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MU student starts horse exercising business

Monday, November 5, 2012 | 6:00 a.m. CST; updated 7:26 a.m. CST, Monday, November 5, 2012
After running a similar business in Colorado for two years, Erin Miller is hoping to have success with a horse-exercising business in Columbia.

COLUMBIA — Erin Miller was particularly happy the first time she fell off a horse.

She was riding English-style during a lesson when she was 12 years old. Miller was in a small indoor arena with four other riders when it happened. 

"I had a lot of friends who have taken lessons before me and said that 'you're not a real rider until you fall off because that means you haven't been challenged,' " Miller said.

"Once you fall off, you realize it isn't scary. Every time I fall off, I am a way better rider when I get back on."

A music education major at MU, Miller is experienced riding English and Western, two styles of riding that differ in discipline, attire, equipment and technique. 

She has started a free-lance business for people in Columbia who need their horses exercised. She believes that consistent workouts make a positive difference in the behavior of horses.

For $20 per hour of riding time, Miller will work a horse for anyone who doesn't have enough time. This might be riders who have a suddenly busy schedule, are pregnant or need to travel out of town.

"Time constraints and physical illness sometimes can keep horses from being exercised enough," Miller said. "I really believe that having a quality exercise rider can allow someone to own a horse that may not be able to otherwise,"

Her fall happened early in her relationship with horses. She was riding behind a draft horse when the riders were instructed to cantor. The draft horse took off, and her horse chased it.

"The draft horse had really long legs," Miller said. "I actually threw myself off of my horse as an instinct. I still have a scar on my wrist from when my hand hit the stirrup." 

She had been riding Western before trying English-style, which is flatter and without a saddle horn.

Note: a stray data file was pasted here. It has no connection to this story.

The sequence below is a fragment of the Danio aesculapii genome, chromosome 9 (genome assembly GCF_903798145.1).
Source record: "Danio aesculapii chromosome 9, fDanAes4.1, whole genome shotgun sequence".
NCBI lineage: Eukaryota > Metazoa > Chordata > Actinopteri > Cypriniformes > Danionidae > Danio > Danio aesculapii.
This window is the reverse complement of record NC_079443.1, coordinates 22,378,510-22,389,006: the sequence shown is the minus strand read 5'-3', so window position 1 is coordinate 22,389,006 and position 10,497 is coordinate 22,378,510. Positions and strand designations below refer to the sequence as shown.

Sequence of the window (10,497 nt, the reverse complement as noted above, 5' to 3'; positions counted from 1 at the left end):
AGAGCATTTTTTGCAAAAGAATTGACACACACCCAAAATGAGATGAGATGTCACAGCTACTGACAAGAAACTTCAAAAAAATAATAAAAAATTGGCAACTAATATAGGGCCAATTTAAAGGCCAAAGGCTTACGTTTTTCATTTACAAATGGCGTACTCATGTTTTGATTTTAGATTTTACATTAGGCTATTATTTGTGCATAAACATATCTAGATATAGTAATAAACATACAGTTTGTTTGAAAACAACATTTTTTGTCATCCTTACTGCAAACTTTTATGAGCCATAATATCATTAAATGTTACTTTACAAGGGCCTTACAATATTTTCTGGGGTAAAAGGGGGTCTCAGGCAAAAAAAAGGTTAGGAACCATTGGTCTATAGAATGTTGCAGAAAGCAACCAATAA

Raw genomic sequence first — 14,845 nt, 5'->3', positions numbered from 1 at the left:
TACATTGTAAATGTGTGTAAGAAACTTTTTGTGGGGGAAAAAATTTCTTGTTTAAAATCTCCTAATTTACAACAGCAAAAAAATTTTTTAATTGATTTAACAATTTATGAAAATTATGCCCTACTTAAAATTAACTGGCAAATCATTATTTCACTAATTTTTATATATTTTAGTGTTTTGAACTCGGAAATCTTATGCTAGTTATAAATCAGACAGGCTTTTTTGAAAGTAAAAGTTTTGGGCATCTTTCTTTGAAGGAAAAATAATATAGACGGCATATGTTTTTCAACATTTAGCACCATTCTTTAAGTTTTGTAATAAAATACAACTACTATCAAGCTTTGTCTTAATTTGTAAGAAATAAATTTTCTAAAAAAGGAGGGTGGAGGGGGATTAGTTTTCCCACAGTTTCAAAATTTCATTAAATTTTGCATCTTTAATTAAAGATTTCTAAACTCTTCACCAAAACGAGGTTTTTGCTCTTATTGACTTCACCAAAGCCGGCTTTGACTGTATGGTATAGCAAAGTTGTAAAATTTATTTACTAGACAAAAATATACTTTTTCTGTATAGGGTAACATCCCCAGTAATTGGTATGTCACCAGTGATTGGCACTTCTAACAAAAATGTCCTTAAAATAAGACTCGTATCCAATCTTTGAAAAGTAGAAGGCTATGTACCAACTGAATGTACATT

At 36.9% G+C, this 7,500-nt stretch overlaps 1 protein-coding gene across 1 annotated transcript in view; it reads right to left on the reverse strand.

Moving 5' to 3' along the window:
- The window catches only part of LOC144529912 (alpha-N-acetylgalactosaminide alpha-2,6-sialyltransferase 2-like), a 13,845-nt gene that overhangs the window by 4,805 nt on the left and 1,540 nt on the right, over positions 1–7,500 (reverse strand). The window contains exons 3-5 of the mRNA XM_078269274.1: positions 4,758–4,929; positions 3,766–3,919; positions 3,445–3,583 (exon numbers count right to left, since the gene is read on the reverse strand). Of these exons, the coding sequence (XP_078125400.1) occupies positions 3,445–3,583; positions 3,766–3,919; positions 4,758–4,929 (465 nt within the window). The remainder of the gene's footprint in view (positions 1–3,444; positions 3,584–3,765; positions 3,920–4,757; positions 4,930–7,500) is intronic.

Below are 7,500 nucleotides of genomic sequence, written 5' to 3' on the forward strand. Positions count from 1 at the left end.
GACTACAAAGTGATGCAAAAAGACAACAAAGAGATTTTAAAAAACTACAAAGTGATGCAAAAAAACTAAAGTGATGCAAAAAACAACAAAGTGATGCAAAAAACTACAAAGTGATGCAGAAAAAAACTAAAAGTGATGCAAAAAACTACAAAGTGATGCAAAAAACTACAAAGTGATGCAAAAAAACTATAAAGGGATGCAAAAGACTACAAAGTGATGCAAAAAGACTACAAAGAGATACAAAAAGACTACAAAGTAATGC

“She felt like she was a real horsewoman at that point,” said Lynette Miller, Erin’s mother, said. “You do have to learn how to fall off.”

Miller said she always wears a helmet, boots to protect her feet from being stepped on and half-chaps to cover the laces so she doesn't get caught in the stirrups. 

"My helmet is pretty banged up from some of the falls I've taken, so I know it has been a good choice," she said.

Miller said she is prepared to work with any kind of horse, even those that may be lazy, hyper or spooked. 

“A lot of times, behavior problems come from not getting ridden enough,” she said. 

When she arrives at a client’s barn, she begins by brushing and tacking the horse. She follows any specific instructions from the client, rides, cools the horse down and puts it back in the stall.

“Usually I’ll start with a half-hour and progress to an hour,” Miller said. “I like to go for an hour, but trail riding takes a little longer.”

Recently, a Columbia couple saw Miller's ad in Craigslist and asked her to horse-sit for a week. They have five miniature horses, two horses, chickens and a cat to be tended.

"I was impressed when I met her with her personality and pleasant attitude," Lisa Stocking said. "She did an excellent job with everything and exercised one of our horses."

Miller stayed at their home during that week. "A lot of people like you to do that in case things go wrong. Horses have more things go wrong with them than most animals do."

Before coming to MU, she exercised horses in Colorado and wants to provide a similar service here.

“Word of mouth is the biggest thing,” Miller said. “It’s about getting connected to the horse community to meet people who need help.” 

She was encouraged to start volunteering at Praying Hands Ranch in Parker, Colo.,  before her parents would take her horse frenzy seriously. Praying Hands Ranch is a Christian-based therapeutic riding center, and she said she spent more than 500 hours volunteering there.

“Her love of horses blossomed at Praying Hands Ranch,” her mother said.

Miller now prefers jumping, a passion that began at age 12 when she started taking lessons.

“When she turned 16, we asked her to pick a horse or a car,” Lynette Miller said. “She picked the horse.”

Besides her interests in horses, Miller has plenty of other things to occupy her time, including the Mizzou Quidditch team and her studies.

"I knew I wanted to study music education since I learned that you could, which was my freshman year of high school," Miller said.

"My junior year I was in an honor band run by a well-known composer of band literature named Jack Stamp. I asked him to recommend some good schools for music education and Mizzou was on the list. I visited and absolutely loved it."

She's passionate about Ireland and hopes she can work with Irish horses some day.

“She’s very generous, I had a girl who wanted to ride and didn’t have an English saddle and she gave her hers,” said Jane Barnes, a former client. “Everything she does, she does well.”

 


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Comments

Michael Williams November 5, 2012 | 4:39 p.m.

Well, I have a lot of respect for this young lady.

But, for me, I'm up to 3482 reasons to NOT own a horse.

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